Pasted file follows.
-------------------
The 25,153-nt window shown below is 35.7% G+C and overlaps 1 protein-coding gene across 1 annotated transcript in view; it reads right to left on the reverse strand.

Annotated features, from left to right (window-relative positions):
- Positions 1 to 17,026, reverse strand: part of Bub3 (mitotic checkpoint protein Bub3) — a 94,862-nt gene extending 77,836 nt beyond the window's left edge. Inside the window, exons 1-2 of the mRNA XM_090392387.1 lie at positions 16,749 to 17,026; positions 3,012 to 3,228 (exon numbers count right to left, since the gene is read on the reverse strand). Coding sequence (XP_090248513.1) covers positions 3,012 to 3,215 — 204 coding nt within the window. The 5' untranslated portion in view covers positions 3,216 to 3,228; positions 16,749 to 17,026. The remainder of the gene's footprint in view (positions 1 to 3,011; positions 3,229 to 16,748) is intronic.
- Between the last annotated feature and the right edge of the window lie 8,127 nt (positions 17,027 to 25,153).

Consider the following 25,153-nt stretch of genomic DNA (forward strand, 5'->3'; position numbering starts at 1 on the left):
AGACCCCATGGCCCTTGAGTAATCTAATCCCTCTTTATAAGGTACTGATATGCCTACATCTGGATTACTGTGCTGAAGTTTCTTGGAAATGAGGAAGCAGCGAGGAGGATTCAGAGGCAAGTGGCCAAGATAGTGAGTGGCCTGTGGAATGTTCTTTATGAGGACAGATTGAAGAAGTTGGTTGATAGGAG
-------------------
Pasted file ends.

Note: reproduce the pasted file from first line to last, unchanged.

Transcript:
The 25,153-nt window shown below is 35.7% G+C and overlaps 1 protein-coding gene across 1 annotated transcript in view; it reads right to left on the reverse strand.

Annotated features, from left to right (window-relative positions):
- Positions 1 to 17,026, reverse strand: part of Bub3 (mitotic checkpoint protein Bub3) — a 94,862-nt gene extending 77,836 nt beyond the window's left edge. Inside the window, exons 1-2 of the mRNA XM_090392387.1 lie at positions 16,749 to 17,026; positions 3,012 to 3,228 (exon numbers count right to left, since the gene is read on the reverse strand). Coding sequence (XP_090248513.1) covers positions 3,012 to 3,215 — 204 coding nt within the window. The 5' untranslated portion in view covers positions 3,216 to 3,228; positions 16,749 to 17,026. The remainder of the gene's footprint in view (positions 1 to 3,011; positions 3,229 to 16,748) is intronic.
- Between the last annotated feature and the right edge of the window lie 8,127 nt (positions 17,027 to 25,153).

Consider the following 25,153-nt stretch of genomic DNA (forward strand, 5'->3'; position numbering starts at 1 on the left):
AGACCCCATGGCCCTTGAGTAATCTAATCCCTCTTTATAAGGTACTGATATGCCTACATCTGGATTACTGTGCTGAAGTTTCTTGGAAATGAGGAAGCAGCGAGGAGGATTCAGAGGCAAGTGGCCAAGATAGTGAGTGGCCTGTGGAATGTTCTTTATGAGGACAGATTGAAGAAGTTGGTTGATAGGAG